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Chronic Tension-Type Headache: An Investigation of the Appraisal Process

Authors


Jeffrey M. Kearney, M.A., Department of Psychology, Box 7187, University Station, University of North Dakota. Grand Forks, ND 58202

Abstract

SYNOPSIS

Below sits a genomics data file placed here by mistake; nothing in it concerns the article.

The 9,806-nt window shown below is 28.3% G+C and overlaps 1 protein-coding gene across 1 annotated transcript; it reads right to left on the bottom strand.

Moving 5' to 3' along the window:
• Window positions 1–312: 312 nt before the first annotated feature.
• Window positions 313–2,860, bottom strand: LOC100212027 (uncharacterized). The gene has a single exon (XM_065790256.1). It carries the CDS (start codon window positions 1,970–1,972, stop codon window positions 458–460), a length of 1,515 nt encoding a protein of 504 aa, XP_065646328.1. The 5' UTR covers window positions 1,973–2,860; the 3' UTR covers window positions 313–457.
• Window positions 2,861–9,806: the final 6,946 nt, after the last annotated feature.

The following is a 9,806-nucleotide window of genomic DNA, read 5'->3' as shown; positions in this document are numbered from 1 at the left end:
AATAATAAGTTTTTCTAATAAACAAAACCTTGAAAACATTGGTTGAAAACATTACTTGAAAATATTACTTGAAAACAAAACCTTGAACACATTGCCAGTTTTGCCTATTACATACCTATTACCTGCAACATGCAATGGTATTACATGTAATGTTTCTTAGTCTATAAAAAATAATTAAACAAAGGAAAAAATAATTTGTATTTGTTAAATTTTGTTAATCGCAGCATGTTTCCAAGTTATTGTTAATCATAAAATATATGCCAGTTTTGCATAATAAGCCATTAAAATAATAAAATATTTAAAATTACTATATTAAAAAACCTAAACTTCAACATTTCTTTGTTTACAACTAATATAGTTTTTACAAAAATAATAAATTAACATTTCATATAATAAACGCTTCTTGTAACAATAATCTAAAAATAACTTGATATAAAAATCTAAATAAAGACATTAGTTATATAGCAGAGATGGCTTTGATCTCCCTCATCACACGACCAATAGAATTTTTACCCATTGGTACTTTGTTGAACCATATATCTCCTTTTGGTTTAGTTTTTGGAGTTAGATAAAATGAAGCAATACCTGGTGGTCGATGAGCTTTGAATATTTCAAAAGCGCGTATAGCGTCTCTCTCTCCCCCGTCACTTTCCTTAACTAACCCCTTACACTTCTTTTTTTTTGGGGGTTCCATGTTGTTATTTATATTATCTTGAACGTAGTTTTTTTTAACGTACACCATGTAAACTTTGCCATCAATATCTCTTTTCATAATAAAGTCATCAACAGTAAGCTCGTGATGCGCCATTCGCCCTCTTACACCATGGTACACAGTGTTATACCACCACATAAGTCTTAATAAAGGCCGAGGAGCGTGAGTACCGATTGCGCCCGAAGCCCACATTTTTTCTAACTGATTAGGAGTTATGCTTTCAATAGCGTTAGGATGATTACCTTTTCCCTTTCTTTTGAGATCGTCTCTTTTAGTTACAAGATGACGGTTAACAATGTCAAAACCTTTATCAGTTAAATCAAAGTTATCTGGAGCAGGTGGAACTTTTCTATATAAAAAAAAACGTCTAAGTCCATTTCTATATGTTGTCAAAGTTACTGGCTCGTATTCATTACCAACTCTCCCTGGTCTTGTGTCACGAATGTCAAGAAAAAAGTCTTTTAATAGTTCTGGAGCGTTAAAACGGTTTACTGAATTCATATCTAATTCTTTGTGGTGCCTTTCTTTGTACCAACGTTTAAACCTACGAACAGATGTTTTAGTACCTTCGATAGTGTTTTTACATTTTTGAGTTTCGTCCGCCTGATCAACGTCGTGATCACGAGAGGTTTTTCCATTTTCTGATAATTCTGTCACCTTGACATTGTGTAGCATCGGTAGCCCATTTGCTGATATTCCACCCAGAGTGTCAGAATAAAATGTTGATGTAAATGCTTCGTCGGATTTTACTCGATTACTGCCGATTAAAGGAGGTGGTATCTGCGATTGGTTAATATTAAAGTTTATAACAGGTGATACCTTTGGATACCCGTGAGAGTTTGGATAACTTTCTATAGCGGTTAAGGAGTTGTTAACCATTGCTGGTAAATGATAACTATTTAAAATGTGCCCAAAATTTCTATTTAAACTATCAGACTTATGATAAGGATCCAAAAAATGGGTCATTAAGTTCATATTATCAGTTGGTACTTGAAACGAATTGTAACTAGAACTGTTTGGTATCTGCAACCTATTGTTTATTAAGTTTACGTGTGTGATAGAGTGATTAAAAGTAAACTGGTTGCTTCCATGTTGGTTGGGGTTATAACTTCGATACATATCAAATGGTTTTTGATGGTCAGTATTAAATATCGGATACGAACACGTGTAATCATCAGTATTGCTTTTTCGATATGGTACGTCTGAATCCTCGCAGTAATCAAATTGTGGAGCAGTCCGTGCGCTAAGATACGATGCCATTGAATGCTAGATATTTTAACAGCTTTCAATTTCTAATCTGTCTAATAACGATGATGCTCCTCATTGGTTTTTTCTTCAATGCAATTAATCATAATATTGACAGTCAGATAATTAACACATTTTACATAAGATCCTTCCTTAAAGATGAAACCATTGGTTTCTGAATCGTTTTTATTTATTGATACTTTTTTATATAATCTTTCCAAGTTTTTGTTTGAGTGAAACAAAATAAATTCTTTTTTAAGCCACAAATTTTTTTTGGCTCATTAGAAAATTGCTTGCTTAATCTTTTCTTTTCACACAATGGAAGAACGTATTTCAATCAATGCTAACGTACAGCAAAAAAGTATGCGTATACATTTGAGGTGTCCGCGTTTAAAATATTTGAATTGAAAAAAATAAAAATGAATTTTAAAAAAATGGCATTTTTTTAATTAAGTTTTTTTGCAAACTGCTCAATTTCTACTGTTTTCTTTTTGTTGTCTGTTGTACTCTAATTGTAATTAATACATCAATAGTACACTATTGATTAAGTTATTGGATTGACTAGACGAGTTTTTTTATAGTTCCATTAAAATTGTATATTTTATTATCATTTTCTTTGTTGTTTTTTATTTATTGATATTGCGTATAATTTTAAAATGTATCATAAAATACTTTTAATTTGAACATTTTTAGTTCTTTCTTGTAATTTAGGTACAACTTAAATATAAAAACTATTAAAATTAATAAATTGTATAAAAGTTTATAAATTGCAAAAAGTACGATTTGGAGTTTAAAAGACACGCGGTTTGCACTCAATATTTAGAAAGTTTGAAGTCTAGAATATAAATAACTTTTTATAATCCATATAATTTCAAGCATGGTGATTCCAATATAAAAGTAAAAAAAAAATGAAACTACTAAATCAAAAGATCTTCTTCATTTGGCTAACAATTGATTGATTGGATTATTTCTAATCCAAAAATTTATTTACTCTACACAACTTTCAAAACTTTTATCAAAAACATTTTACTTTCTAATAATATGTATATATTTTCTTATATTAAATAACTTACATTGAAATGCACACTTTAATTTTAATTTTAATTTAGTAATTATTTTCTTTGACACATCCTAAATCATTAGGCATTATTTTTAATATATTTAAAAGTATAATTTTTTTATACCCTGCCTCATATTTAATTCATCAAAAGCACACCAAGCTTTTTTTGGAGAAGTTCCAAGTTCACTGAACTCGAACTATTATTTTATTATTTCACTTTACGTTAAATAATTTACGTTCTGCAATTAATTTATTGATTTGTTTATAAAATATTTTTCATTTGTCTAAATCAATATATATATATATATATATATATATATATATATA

The few existing studies that have explicitly examined appraisal of stress in tension-type headache sufferers have found that these individuals perceive events in a more negative manner than headache-free controls. However, can it necessarily be assumed that they perceive events in a less accurate manner than headache-free controls? To answer this question, sixty chronic tension-type headache sufferers and 60 controls engaged in a 40-trial contingency learning task in which they had to estimate the amount of control they could exert. Results provide little support for the notion that the cognitive appraisal of tension-type headache sufferers is more accurate than that of headache-free individuals. However, differences were found in perceived control when behavioral involvement was considered. This result is discussed in terms of learned helplessness theory.

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